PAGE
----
A PACKED church heard former Lord Provost George Grubb described as a thinker, an innovator and a man ahead of his time as family, friends and colleagues gathered to say their final farewells.
The former First Citizen, Liberal Democrat councillor and Church of Scotland minister died peacefully in his sleep on June 10, aged 82.
He had chosen the readings for his funeral yesterday at Queensferry Parish Church before burial at Queensferry cemetery. And he left a message which was reprinted on the orders of service: “My dearest love to you all. Please don’t mourn – the best funerals are full of pleasant memories of the deceased – so have a party. George.”
Lord Provost Frank Ross and past and present councillors were among those who attended.
The scripture passages were read by the Rev Ann Inglis, who served as his assistant minister at Craigsbank Parish Church, Corstorphine.
The Rev John Munro, former minister at Fairmilehead, said Dr Grubb was known to many as a faithful and wise local councillor, but prior to that he had spent 40 years in the ministry, first as a Methodist and an RAF chaplain and then, after moving to the Church of Scotland, as minister of Craigsbank Parish Church, Corstorphine for 30 years.
Mr Munro said he had been liberal in his theology as well as his politics and was viewed by some in the church as a “troublemaker”, not least for his eventually successful campaign for a fairer pay structure for ministers.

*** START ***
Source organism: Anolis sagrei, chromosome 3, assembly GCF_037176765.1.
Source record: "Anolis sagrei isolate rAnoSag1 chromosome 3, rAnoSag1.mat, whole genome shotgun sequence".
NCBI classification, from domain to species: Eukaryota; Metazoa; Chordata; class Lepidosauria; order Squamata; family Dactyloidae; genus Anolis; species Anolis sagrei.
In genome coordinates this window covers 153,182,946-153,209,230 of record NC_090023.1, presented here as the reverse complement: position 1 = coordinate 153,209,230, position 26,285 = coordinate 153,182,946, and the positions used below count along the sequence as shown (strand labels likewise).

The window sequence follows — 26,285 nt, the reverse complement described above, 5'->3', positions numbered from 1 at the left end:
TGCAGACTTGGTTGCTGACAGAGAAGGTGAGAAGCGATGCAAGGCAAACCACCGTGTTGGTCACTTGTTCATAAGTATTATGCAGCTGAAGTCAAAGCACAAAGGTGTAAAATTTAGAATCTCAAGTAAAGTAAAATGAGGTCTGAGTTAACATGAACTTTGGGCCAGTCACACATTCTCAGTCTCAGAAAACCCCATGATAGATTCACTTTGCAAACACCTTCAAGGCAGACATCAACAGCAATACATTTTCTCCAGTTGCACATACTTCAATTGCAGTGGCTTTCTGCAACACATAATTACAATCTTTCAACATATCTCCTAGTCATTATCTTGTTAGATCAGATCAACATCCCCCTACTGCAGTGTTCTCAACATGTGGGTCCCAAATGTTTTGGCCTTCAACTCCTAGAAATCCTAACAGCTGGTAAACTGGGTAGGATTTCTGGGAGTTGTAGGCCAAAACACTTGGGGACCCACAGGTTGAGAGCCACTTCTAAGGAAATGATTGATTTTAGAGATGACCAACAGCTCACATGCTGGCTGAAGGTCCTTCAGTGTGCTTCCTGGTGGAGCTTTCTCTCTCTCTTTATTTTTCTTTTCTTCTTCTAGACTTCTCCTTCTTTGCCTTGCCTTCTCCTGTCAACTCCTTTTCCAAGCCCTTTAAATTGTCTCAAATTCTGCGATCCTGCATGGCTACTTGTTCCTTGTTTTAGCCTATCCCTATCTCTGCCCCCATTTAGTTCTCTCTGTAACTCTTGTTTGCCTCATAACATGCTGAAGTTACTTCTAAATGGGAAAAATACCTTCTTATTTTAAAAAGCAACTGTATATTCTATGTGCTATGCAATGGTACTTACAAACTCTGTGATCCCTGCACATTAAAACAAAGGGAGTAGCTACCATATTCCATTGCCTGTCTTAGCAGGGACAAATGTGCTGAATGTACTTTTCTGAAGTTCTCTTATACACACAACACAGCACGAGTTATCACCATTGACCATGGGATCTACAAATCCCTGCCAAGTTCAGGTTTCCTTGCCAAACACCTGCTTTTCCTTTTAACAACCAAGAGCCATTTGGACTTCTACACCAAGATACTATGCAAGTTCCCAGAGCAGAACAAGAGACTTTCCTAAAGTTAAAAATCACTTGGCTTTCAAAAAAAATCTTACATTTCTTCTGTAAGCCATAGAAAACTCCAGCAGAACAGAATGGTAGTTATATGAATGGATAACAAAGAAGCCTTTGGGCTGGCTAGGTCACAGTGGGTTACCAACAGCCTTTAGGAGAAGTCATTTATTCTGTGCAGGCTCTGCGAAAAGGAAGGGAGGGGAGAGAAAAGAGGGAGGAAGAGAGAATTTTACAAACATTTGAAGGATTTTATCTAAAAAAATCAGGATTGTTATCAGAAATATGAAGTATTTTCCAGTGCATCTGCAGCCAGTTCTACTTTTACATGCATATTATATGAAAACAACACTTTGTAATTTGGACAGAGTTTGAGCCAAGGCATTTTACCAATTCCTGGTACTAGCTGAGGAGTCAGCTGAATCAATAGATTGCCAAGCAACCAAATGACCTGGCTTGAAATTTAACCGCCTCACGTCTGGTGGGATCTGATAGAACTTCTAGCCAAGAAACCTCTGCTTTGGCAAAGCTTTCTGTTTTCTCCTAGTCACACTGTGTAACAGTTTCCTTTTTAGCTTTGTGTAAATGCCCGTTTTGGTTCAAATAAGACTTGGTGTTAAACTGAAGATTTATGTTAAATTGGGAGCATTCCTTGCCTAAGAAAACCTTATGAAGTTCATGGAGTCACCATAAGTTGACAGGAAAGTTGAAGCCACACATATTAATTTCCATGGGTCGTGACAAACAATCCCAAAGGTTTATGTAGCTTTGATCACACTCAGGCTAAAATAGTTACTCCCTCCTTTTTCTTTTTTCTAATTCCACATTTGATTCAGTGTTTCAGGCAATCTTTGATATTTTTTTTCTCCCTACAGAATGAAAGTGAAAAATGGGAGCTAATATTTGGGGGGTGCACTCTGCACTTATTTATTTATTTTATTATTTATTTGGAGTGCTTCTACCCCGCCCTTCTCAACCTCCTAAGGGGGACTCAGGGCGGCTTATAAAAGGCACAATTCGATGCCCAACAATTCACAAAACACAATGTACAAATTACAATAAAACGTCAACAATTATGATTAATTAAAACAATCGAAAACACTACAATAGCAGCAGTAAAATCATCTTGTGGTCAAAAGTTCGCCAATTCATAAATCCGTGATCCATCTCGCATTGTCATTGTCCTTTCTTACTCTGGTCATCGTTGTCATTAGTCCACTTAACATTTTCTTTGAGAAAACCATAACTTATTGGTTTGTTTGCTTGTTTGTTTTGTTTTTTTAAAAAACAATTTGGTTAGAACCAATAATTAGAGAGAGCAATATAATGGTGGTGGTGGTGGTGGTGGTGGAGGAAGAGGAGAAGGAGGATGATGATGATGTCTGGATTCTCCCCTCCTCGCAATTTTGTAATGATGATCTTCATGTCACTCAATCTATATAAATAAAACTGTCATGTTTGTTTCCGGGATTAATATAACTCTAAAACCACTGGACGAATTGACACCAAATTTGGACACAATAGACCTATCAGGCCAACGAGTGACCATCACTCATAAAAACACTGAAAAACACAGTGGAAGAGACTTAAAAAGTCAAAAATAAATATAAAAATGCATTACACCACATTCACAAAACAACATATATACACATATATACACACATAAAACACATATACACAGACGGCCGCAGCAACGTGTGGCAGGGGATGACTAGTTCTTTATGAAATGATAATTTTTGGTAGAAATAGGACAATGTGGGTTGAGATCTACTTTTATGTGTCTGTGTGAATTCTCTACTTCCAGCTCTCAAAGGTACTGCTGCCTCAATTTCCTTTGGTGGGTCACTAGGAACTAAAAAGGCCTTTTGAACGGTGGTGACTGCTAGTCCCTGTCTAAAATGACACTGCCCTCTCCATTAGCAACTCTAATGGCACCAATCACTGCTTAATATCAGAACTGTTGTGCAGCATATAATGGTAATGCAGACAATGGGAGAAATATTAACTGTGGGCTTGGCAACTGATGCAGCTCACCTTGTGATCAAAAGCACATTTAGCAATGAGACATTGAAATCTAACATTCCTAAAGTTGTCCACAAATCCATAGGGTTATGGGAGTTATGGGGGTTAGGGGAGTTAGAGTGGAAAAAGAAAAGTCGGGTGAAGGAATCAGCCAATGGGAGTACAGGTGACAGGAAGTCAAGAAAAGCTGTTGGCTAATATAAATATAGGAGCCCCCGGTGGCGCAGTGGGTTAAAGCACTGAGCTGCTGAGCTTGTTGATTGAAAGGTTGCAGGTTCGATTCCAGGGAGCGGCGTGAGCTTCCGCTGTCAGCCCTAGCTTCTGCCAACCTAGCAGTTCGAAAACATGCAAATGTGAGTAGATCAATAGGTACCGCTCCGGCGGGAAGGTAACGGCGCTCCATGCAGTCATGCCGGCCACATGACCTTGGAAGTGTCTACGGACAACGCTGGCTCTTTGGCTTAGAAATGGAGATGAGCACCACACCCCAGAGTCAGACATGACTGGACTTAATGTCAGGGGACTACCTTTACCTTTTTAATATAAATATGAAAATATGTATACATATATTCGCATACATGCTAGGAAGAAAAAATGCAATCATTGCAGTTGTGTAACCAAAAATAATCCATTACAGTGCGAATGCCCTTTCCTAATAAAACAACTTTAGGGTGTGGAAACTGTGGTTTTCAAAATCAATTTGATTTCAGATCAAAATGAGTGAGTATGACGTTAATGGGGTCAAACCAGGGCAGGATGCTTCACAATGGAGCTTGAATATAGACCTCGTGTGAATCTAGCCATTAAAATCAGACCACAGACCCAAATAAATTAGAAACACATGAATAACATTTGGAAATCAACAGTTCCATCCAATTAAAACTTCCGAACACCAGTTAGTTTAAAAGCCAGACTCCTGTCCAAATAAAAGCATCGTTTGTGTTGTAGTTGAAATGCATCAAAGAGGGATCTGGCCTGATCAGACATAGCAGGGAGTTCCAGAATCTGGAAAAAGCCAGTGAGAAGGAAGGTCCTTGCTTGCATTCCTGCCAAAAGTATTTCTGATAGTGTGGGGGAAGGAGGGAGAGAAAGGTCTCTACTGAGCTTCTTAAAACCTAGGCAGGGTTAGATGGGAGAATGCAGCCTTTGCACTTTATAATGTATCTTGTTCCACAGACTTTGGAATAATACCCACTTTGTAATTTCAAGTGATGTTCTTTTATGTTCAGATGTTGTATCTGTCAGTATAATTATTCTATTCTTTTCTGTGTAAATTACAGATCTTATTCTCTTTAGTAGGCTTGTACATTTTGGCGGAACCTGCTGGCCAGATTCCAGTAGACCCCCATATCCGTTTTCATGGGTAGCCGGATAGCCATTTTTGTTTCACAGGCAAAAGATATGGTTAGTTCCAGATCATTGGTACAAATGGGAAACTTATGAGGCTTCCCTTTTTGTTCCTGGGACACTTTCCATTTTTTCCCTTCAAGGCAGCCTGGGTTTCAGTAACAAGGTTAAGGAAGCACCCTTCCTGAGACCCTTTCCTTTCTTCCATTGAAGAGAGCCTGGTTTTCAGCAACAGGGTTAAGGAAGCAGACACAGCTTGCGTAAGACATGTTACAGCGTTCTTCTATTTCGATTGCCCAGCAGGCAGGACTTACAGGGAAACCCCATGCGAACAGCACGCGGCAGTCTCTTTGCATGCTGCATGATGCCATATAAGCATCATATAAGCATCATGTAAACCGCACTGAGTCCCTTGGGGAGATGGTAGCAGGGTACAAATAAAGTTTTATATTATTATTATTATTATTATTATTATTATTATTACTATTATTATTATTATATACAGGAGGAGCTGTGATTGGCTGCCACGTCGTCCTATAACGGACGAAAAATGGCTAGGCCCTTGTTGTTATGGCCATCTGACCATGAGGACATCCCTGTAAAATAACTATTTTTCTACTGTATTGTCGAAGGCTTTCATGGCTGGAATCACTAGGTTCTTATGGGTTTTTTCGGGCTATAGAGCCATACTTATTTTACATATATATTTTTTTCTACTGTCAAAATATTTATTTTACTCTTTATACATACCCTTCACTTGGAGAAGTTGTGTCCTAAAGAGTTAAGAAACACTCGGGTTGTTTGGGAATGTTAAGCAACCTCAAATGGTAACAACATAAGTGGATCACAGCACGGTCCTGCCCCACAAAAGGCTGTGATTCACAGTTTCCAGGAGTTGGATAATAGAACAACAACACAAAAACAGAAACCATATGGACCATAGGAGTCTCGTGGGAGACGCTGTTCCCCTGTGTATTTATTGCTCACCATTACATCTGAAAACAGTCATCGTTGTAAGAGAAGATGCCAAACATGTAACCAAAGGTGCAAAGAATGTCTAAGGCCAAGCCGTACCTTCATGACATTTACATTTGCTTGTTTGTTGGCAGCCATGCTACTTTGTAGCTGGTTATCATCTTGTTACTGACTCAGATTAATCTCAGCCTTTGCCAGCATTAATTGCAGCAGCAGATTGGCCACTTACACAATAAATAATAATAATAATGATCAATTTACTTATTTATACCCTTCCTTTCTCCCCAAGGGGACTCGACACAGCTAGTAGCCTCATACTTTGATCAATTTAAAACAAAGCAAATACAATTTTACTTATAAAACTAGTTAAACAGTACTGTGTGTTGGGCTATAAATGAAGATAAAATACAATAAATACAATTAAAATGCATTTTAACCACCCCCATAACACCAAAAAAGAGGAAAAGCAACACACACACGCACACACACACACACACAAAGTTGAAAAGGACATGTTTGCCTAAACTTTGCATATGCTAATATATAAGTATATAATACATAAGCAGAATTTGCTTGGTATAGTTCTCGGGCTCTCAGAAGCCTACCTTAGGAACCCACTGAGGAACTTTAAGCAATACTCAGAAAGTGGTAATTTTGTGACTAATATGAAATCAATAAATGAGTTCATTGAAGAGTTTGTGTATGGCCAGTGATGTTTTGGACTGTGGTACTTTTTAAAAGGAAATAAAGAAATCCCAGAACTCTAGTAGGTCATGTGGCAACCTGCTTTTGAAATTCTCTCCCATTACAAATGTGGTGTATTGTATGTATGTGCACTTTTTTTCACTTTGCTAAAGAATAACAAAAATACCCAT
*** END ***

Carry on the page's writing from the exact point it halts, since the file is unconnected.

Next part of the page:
Bailie Robert Aldridge recalled how Dr Grubb had not expected to be elected when he stood for the council in 1999 and won Queensferry and Kirkliston ward by 300 votes.
But he said he was “passionate about the area he represented” and was recognised for his “energy, compassion and sense of service”.
Bailie Aldridge said after becoming Lord Provost in 2007, despite being in his seventies, he had taken part in the traditional Queensferry New Year’s Day Loony Dook and he and his wife Liz had abseiled off the Forth Bridge.
“He had really strong political views, but in the chamber he was always courteous and his arguments were always political, not personal.” He was also “always great company”.
As Lord Provost he had met the Pope and the King of Jordan, as well helping to bring the giant pandas to Edinburgh.
And as a former athlete – he won the Scottish Schools and Scottish junior titles in the half mile – he had also taken particular pleasure in welcoming the Olympic torch to the city at Edinburgh Castle ahead of the London Games 2012.
The Rev David Cameron, who conducted the service, said Dr Grubb still held the schools half-mile record and thanks to metrication probably always would.
He said Dr Grubb – “a man of faith and a man ahead of his time” – had made his last public contribution just the day before he died when he gave a vote of thanks at a coffee morning for Queensferry Churches Care in the Community, an organisation he helped to establish and which had latterly helped him.